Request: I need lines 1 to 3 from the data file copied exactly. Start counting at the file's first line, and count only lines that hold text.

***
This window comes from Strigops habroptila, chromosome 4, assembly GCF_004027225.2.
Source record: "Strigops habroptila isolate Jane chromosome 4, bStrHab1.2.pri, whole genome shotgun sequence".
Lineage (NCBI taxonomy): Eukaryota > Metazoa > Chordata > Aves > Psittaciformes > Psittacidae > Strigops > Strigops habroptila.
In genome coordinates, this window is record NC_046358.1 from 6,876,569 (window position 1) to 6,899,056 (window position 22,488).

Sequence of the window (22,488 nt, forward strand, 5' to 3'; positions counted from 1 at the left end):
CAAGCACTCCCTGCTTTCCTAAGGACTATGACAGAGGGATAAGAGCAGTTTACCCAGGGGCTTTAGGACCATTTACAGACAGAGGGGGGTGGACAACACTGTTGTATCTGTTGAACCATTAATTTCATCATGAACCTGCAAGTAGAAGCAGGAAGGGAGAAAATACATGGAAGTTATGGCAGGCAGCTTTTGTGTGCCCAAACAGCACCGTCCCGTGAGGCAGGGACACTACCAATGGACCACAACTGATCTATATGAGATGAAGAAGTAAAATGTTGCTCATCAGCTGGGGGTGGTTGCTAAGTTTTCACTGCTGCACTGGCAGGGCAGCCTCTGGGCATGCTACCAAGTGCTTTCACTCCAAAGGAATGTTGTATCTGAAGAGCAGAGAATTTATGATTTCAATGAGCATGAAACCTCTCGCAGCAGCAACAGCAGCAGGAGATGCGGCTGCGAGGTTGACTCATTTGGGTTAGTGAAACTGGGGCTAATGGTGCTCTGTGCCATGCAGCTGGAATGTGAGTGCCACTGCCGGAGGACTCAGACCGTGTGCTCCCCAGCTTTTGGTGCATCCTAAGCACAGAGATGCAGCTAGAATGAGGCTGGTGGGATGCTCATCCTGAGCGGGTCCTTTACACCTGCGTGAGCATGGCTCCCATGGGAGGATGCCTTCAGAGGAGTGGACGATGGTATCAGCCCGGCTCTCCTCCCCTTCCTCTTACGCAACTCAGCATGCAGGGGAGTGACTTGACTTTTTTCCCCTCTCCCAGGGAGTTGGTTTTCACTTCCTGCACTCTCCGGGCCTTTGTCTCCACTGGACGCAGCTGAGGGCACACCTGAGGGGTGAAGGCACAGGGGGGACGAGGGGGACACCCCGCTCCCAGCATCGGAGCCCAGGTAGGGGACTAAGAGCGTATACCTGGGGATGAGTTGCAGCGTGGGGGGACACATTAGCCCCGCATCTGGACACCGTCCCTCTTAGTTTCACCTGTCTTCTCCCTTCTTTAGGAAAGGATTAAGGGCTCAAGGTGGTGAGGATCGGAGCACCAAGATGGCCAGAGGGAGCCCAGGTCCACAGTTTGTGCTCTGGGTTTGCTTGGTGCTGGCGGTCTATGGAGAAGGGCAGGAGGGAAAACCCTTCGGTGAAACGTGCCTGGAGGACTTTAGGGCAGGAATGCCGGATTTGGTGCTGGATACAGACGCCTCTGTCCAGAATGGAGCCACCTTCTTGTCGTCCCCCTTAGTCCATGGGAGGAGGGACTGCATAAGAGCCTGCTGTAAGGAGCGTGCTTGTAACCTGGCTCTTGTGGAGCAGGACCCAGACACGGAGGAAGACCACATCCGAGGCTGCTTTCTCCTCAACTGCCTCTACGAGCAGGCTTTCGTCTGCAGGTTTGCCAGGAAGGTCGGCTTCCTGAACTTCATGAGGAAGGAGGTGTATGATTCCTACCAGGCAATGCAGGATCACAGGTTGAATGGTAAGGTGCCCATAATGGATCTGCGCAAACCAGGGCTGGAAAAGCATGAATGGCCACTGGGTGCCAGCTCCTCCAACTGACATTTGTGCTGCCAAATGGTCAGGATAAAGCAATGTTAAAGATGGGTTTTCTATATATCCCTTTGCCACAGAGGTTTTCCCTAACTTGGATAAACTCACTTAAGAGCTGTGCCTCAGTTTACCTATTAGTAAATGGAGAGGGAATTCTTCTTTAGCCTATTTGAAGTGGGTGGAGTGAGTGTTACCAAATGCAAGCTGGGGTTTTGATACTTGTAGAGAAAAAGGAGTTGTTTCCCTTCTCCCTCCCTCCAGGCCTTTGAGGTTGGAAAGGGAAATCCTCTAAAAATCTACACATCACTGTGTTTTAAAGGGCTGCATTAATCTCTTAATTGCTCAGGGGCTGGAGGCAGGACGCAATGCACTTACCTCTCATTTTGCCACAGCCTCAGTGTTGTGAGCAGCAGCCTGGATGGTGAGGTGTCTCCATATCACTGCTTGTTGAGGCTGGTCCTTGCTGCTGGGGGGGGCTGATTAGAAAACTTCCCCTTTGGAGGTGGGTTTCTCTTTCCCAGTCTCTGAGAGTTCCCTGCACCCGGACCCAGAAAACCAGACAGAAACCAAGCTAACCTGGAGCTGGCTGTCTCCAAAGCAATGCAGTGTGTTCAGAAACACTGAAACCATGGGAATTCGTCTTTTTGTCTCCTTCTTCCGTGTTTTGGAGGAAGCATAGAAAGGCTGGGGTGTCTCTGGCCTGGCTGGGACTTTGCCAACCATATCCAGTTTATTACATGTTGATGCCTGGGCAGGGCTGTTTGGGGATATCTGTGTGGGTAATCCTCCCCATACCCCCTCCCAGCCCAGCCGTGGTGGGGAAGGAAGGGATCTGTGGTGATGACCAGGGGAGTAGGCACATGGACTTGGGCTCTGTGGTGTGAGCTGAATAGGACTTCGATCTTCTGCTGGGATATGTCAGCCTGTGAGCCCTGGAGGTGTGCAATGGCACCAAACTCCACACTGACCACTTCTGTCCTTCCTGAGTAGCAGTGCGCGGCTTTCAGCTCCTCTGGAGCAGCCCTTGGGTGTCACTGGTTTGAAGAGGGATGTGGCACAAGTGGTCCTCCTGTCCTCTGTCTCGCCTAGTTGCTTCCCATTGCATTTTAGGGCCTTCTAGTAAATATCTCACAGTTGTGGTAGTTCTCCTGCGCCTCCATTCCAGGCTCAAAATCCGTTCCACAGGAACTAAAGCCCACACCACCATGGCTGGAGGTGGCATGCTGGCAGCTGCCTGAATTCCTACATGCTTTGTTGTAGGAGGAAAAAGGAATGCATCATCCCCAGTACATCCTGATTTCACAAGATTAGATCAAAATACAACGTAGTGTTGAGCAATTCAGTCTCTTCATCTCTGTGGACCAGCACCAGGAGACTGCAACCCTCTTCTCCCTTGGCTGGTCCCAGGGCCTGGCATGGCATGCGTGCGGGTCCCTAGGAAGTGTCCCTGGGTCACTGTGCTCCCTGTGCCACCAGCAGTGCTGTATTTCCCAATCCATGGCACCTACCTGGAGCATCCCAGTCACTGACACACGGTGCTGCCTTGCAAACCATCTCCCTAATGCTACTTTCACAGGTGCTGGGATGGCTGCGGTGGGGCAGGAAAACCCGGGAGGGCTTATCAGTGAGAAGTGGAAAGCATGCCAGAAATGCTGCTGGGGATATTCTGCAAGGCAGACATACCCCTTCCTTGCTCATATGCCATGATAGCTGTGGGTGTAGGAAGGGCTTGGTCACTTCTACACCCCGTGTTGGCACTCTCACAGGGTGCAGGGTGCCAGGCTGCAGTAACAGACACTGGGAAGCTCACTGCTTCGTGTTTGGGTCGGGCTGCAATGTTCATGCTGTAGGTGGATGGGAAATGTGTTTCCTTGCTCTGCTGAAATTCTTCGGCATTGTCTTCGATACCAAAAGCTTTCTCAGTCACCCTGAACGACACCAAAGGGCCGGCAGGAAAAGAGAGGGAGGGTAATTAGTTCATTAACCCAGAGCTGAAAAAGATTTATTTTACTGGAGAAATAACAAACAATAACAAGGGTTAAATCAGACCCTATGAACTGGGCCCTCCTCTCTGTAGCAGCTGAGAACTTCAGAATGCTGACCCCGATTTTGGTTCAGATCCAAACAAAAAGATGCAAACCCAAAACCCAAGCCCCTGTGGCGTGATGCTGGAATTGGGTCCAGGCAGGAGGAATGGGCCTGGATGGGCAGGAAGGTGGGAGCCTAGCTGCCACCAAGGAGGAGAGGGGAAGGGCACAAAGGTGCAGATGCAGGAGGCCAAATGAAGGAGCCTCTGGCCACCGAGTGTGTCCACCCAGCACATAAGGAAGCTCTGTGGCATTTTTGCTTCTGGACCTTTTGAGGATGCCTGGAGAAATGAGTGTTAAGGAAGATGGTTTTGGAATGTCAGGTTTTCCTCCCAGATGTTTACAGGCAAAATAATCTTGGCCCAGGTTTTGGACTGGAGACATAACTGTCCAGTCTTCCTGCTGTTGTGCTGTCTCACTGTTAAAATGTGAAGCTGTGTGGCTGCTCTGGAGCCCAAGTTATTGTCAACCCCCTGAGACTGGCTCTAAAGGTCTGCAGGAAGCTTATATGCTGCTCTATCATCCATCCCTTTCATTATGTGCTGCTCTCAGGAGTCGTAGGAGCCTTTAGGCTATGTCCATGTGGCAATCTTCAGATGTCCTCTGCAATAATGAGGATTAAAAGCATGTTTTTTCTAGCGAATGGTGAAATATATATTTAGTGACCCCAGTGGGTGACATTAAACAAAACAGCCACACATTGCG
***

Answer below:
This window comes from Strigops habroptila, chromosome 4, assembly GCF_004027225.2.
Source record: "Strigops habroptila isolate Jane chromosome 4, bStrHab1.2.pri, whole genome shotgun sequence".
Lineage (NCBI taxonomy): Eukaryota > Metazoa > Chordata > Aves > Psittaciformes > Psittacidae > Strigops > Strigops habroptila.